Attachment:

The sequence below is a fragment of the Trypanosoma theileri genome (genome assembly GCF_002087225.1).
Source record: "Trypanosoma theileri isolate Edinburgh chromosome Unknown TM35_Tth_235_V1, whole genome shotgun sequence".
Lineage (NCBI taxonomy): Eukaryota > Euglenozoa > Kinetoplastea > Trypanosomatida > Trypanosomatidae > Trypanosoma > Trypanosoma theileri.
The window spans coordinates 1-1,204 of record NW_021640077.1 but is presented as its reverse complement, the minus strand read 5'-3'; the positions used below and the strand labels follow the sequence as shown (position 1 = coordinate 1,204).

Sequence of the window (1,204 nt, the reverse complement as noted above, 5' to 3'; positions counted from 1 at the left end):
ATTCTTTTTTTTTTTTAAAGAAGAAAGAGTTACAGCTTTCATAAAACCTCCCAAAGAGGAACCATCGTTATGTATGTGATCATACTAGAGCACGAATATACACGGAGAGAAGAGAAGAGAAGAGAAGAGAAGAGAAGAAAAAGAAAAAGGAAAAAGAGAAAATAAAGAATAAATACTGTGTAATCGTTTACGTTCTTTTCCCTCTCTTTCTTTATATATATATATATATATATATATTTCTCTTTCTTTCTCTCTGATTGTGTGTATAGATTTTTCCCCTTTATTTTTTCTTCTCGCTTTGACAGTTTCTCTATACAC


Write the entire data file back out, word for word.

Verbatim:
The sequence below is a fragment of the Trypanosoma theileri genome (genome assembly GCF_002087225.1).
Source record: "Trypanosoma theileri isolate Edinburgh chromosome Unknown TM35_Tth_235_V1, whole genome shotgun sequence".
Lineage (NCBI taxonomy): Eukaryota > Euglenozoa > Kinetoplastea > Trypanosomatida > Trypanosomatidae > Trypanosoma > Trypanosoma theileri.
The window spans coordinates 1-1,204 of record NW_021640077.1 but is presented as its reverse complement, the minus strand read 5'-3'; the positions used below and the strand labels follow the sequence as shown (position 1 = coordinate 1,204).

Sequence of the window (1,204 nt, the reverse complement as noted above, 5' to 3'; positions counted from 1 at the left end):
ATTCTTTTTTTTTTTTAAAGAAGAAAGAGTTACAGCTTTCATAAAACCTCCCAAAGAGGAACCATCGTTATGTATGTGATCATACTAGAGCACGAATATACACGGAGAGAAGAGAAGAGAAGAGAAGAGAAGAGAAGAAAAAGAAAAAGGAAAAAGAGAAAATAAAGAATAAATACTGTGTAATCGTTTACGTTCTTTTCCCTCTCTTTCTTTATATATATATATATATATATATATTTCTCTTTCTTTCTCTCTGATTGTGTGTATAGATTTTTCCCCTTTATTTTTTCTTCTCGCTTTGACAGTTTCTCTATACAC